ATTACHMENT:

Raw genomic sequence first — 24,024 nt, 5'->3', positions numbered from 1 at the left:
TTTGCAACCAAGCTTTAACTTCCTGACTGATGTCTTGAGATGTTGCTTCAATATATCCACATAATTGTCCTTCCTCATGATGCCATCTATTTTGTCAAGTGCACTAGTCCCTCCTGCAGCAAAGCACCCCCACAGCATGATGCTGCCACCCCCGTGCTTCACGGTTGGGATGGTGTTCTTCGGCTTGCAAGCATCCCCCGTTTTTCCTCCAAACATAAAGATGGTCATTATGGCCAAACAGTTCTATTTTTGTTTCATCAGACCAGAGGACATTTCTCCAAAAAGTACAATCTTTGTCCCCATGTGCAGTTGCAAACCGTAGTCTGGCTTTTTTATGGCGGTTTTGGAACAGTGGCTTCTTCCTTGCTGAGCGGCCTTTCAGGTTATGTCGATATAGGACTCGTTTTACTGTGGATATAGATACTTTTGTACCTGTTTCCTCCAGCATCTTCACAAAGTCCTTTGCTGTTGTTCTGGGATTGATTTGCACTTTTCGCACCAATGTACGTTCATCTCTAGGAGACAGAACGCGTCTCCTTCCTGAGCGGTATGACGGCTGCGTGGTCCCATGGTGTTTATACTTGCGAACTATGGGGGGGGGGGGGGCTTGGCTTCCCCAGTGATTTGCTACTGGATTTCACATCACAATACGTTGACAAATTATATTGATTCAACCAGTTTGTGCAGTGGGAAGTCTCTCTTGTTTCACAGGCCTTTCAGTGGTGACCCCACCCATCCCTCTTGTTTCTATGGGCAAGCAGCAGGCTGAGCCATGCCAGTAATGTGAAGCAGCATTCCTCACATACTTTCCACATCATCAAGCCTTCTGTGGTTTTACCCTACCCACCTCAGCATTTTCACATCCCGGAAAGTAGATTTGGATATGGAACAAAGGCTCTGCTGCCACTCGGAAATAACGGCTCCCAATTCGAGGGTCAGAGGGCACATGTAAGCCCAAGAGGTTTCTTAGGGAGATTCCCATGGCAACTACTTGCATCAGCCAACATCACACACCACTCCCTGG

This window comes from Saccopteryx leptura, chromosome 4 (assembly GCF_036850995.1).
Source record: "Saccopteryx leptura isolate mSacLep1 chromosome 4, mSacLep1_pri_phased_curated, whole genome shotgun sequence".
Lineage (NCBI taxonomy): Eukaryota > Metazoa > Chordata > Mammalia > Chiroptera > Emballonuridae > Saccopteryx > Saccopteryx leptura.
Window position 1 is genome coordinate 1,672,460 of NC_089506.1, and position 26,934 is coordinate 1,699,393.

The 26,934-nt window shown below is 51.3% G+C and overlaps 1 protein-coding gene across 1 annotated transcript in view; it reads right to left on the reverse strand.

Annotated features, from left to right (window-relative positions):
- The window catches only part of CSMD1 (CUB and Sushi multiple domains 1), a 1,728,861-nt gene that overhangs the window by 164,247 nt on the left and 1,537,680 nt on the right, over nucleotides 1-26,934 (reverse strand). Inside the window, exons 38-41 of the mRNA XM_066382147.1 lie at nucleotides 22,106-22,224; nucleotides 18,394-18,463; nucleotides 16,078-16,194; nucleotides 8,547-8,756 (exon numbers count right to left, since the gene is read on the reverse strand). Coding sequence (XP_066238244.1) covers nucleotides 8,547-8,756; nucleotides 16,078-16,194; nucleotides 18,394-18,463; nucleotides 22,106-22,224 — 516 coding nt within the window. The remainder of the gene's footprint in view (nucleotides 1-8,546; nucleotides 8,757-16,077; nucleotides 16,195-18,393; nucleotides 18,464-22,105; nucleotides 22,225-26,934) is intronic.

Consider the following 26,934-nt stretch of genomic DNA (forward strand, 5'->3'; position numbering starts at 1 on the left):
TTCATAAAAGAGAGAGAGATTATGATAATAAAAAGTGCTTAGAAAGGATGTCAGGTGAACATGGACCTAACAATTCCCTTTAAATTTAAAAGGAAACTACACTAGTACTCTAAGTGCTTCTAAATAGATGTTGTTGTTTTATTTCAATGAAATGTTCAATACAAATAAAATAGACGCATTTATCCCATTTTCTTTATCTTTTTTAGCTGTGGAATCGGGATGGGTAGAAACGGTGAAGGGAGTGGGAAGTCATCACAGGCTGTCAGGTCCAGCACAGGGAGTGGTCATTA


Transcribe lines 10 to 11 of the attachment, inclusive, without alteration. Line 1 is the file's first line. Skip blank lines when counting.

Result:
Consider the following 26,934-nt stretch of genomic DNA (forward strand, 5'->3'; position numbering starts at 1 on the left):
TTCATAAAAGAGAGAGAGATTATGATAATAAAAAGTGCTTAGAAAGGATGTCAGGTGAACATGGACCTAACAATTCCCTTTAAATTTAAAAGGAAACTACACTAGTACTCTAAGTGCTTCTAAATAGATGTTGTTGTTTTATTTCAATGAAATGTTCAATACAAATAAAATAGACGCATTTATCCCATTTTCTTTATCTTTTTTAGCTGTGGAATCGGGATGGGTAGAAACGGTGAAGGGAGTGGGAAGTCATCACAGGCTGTCAGGTCCAGCACAGGGAGTGGTCATTA